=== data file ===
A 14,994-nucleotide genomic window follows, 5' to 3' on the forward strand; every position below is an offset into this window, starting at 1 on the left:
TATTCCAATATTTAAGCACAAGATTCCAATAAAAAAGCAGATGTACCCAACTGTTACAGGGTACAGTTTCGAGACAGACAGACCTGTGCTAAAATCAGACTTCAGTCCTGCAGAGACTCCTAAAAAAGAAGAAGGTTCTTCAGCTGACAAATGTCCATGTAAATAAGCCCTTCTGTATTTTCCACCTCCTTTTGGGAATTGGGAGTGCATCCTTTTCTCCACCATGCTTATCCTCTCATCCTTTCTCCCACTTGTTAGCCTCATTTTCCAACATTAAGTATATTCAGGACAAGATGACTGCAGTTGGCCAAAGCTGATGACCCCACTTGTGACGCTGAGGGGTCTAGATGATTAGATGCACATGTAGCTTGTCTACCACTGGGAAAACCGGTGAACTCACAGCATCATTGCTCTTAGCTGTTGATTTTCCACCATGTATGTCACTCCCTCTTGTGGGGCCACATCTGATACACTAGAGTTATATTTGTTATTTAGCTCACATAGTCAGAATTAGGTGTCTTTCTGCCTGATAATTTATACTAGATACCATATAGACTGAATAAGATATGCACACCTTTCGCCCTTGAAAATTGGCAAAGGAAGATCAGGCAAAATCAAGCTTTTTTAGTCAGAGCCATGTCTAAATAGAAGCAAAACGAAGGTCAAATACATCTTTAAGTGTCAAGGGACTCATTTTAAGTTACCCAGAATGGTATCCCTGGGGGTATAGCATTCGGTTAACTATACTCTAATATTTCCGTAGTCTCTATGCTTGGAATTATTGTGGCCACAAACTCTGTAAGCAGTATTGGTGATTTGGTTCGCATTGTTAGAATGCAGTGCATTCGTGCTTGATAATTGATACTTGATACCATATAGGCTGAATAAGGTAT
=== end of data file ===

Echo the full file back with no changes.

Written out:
A 14,994-nucleotide genomic window follows, 5' to 3' on the forward strand; every position below is an offset into this window, starting at 1 on the left:
TATTCCAATATTTAAGCACAAGATTCCAATAAAAAAGCAGATGTACCCAACTGTTACAGGGTACAGTTTCGAGACAGACAGACCTGTGCTAAAATCAGACTTCAGTCCTGCAGAGACTCCTAAAAAAGAAGAAGGTTCTTCAGCTGACAAATGTCCATGTAAATAAGCCCTTCTGTATTTTCCACCTCCTTTTGGGAATTGGGAGTGCATCCTTTTCTCCACCATGCTTATCCTCTCATCCTTTCTCCCACTTGTTAGCCTCATTTTCCAACATTAAGTATATTCAGGACAAGATGACTGCAGTTGGCCAAAGCTGATGACCCCACTTGTGACGCTGAGGGGTCTAGATGATTAGATGCACATGTAGCTTGTCTACCACTGGGAAAACCGGTGAACTCACAGCATCATTGCTCTTAGCTGTTGATTTTCCACCATGTATGTCACTCCCTCTTGTGGGGCCACATCTGATACACTAGAGTTATATTTGTTATTTAGCTCACATAGTCAGAATTAGGTGTCTTTCTGCCTGATAATTTATACTAGATACCATATAGACTGAATAAGATATGCACACCTTTCGCCCTTGAAAATTGGCAAAGGAAGATCAGGCAAAATCAAGCTTTTTTAGTCAGAGCCATGTCTAAATAGAAGCAAAACGAAGGTCAAATACATCTTTAAGTGTCAAGGGACTCATTTTAAGTTACCCAGAATGGTATCCCTGGGGGTATAGCATTCGGTTAACTATACTCTAATATTTCCGTAGTCTCTATGCTTGGAATTATTGTGGCCACAAACTCTGTAAGCAGTATTGGTGATTTGGTTCGCATTGTTAGAATGCAGTGCATTCGTGCTTGATAATTGATACTTGATACCATATAGGCTGAATAAGGTAT